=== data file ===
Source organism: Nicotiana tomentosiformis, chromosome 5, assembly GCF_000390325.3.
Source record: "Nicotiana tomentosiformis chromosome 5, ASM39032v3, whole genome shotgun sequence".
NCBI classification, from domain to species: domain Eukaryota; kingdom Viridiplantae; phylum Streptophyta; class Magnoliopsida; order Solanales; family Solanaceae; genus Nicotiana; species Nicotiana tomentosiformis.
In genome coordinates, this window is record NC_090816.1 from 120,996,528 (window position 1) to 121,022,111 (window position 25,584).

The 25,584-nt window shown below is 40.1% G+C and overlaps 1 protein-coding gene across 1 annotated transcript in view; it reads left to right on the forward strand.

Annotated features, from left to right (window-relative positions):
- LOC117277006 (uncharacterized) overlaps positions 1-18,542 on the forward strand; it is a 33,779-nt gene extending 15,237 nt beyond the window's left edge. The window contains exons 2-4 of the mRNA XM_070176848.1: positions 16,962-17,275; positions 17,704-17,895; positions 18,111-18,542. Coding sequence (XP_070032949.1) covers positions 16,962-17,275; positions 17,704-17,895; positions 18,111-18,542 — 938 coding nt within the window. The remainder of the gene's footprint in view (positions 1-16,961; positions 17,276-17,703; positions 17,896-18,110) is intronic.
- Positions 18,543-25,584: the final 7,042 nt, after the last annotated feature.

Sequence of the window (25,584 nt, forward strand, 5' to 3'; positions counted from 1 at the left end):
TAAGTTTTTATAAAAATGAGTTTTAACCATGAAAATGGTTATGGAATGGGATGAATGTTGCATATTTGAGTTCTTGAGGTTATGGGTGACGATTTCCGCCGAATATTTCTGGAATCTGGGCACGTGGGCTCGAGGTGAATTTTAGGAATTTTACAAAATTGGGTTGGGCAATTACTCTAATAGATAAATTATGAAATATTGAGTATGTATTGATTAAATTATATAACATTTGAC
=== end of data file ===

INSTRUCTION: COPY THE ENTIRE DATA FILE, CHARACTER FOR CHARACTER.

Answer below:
Source organism: Nicotiana tomentosiformis, chromosome 5, assembly GCF_000390325.3.
Source record: "Nicotiana tomentosiformis chromosome 5, ASM39032v3, whole genome shotgun sequence".
NCBI classification, from domain to species: domain Eukaryota; kingdom Viridiplantae; phylum Streptophyta; class Magnoliopsida; order Solanales; family Solanaceae; genus Nicotiana; species Nicotiana tomentosiformis.
In genome coordinates, this window is record NC_090816.1 from 120,996,528 (window position 1) to 121,022,111 (window position 25,584).

The 25,584-nt window shown below is 40.1% G+C and overlaps 1 protein-coding gene across 1 annotated transcript in view; it reads left to right on the forward strand.

Annotated features, from left to right (window-relative positions):
- LOC117277006 (uncharacterized) overlaps positions 1-18,542 on the forward strand; it is a 33,779-nt gene extending 15,237 nt beyond the window's left edge. The window contains exons 2-4 of the mRNA XM_070176848.1: positions 16,962-17,275; positions 17,704-17,895; positions 18,111-18,542. Coding sequence (XP_070032949.1) covers positions 16,962-17,275; positions 17,704-17,895; positions 18,111-18,542 — 938 coding nt within the window. The remainder of the gene's footprint in view (positions 1-16,961; positions 17,276-17,703; positions 17,896-18,110) is intronic.
- Positions 18,543-25,584: the final 7,042 nt, after the last annotated feature.

Sequence of the window (25,584 nt, forward strand, 5' to 3'; positions counted from 1 at the left end):
TAAGTTTTTATAAAAATGAGTTTTAACCATGAAAATGGTTATGGAATGGGATGAATGTTGCATATTTGAGTTCTTGAGGTTATGGGTGACGATTTCCGCCGAATATTTCTGGAATCTGGGCACGTGGGCTCGAGGTGAATTTTAGGAATTTTACAAAATTGGGTTGGGCAATTACTCTAATAGATAAATTATGAAATATTGAGTATGTATTGATTAAATTATATAACATTTGAC